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The magnetic reconnection

Magnetic reconnection is an important and universal plasma phenomenon.

 LPP team :

N. Aunai, G. Belmont, P. Canu, O. Le Contel, A. Retino, R. Smets

 Selection of publications

 What is reconnection ?

It occurs within layers of electric current, formed during the interaction of plasma environments within which the magnetic field has different orientations. When these layers become thin enough to reach a dissipative scale, the magnetic field lines can change their connectivity, which otherwise must be conserved. The process is illustrated in figure 1.

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Figure 1
From left to right, one can see the magnetic field lines (black lines) and the plasma (colored particles) interact and change their connectivity/ Green particles, first magnetically connected, become magnetically disjoint, then reconnected to the violet particles. Like an elastic, the magnetic field lines relax and release the energy previously accumulated in the system by accelerating and heating the plasma.

 The reconnection in the LPP space plasma team :

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Figure 2
The Sun-Earth system representation (and more generally Star-Planet). At bottom are depicted, from left to right, the central pulsar of the crab nebula, an artist’s view of Magnetar, and the region of the central black hole of our Milky Way, which are as many astrophysical environments where reconnection could play a crucial role in the acceleration of high-energy particles.

As can be seen in figure 2, the sun-blown plasma wind flows into the interplanetary medium and interacts with the magnetospheres. Reconnection plays an important role at all stages of this way: trigger solar eruptions, affect the propagation of coronal mass ejections in the interplanetary medium, control how these structures interact with the magnetosphere, and finally accelerate and heat the plasma in the magnetotail.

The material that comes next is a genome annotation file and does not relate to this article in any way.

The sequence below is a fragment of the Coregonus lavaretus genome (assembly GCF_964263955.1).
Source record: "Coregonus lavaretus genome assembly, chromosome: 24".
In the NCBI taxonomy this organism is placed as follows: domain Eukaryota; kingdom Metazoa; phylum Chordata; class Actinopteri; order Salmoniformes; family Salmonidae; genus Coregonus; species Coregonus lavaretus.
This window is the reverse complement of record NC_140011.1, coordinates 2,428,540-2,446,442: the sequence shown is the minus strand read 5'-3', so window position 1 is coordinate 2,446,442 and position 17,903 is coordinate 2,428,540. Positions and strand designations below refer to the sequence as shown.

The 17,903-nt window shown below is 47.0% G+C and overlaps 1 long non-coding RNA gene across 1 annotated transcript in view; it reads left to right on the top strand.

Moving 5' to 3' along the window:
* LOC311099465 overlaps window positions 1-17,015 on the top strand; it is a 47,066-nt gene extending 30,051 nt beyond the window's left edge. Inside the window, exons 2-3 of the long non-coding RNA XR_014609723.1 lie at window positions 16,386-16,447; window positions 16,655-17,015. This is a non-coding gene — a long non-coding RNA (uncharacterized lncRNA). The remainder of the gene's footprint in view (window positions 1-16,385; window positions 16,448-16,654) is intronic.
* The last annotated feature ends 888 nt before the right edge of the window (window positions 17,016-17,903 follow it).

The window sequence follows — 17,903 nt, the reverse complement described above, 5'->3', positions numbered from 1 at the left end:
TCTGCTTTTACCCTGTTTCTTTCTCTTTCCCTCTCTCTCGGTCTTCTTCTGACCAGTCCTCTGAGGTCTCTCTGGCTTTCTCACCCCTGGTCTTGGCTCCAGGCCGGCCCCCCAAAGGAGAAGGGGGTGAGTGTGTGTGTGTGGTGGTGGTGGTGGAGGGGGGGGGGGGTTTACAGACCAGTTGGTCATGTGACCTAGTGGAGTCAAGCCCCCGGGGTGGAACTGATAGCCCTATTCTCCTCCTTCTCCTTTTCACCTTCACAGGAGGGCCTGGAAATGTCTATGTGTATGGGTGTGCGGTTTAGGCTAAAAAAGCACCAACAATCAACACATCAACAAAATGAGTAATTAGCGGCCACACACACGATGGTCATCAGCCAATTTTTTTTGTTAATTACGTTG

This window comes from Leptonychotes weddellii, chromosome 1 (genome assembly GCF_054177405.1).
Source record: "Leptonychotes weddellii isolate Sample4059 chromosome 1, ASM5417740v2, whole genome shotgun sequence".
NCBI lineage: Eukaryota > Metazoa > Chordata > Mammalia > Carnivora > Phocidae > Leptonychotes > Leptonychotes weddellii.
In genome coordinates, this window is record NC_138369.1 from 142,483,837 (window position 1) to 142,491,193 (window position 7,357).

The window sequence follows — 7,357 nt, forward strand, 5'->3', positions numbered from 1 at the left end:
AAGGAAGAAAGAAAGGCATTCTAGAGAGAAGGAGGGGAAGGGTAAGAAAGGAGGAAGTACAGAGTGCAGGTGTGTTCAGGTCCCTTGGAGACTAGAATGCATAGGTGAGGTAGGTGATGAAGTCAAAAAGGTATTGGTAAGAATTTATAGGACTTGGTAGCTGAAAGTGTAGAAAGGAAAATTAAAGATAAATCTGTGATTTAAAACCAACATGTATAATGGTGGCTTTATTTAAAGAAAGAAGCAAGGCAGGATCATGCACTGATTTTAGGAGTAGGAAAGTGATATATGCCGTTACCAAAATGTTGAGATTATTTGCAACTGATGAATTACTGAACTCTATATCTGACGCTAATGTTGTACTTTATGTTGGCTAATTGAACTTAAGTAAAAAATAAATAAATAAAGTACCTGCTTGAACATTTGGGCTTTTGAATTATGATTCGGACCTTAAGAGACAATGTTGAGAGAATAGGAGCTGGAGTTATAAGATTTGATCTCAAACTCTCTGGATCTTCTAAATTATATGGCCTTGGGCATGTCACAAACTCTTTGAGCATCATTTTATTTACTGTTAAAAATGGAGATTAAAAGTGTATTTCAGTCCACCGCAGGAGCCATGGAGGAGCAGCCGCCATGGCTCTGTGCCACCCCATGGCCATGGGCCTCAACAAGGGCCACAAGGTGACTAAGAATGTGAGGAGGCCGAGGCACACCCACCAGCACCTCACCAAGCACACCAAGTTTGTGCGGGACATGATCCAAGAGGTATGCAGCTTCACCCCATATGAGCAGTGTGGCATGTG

Within the team, we essentially study this process when it takes place in the solar system, the only environment accessible with space missions. We analyze the data measured in situ by satellites in the interplanetary medium and in the terrestrial magnetosphere. These environments constitute a real laboratory for the study of reconnection, from which we can extrapolate certain behaviors to inaccessible astrophysical environments, or compare them to laboratory phenomena occurring in magnetic confinement devices such as the Tokamaks.

In situ measurements, among which those acquired by Cluster, Themis or Magnetospheric MultiScale (MMS) missions, give information on micro physics and collisionless mechanisms that govern reconnection, acceleration and heating of the plasma.

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Figure 3
Example of signatures associated with a magnetic reconnection event as measured by Cluster à the Earth’s magnetopause.

Together with the satellite observations, we study the mechanisms governing the evolution of the reconnection and its impact on its environment via numerical simulation.

According to the scale considered, we use codes with different approximations. Some codes treat plasma as a fluid, others as a set of particles, and others are hybrid, treating ions as particles and electrons as a fluid. The simulations allow, in a complementary way to the observations, to isolate certain physical mechanisms in a simplified and reproducible framework.

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About reconnection... (figures from numerical simulations:hybrid, full-PIC and test-particule). Source: N. Aunai.

 Examples of issues addressed in LPP :

-  What is the impact of the imposed large-scale plasma environment (asymmetries, geometry, etc.) on the reconnection process? For example, what are the differences between reconnection at the magnetopause and in the magnetospheric tail?

-  What are the critical regions where the plasma cannot be assimilated to a fluid but must be treated as particles ? What are the mechanisms of heating and acceleration of particles? How can we reconcile the particle point of view with the fluid point of view?

-  What is the link between reconnection and turbulence? Is reconnection a source of turbulence, and to what extent does it contribute to the dissipation of energy at small scales?

Other questions are addressed by researchers working on laboratory experiments: triggering of sawtteeth in Tokamaks, LASER reconnection, applications to high energy density physics,...

Tutelles : CNRS Ecole Polytechnique Sorbonne Université Université Paris Sud Observatoire de Paris Convention : CEA
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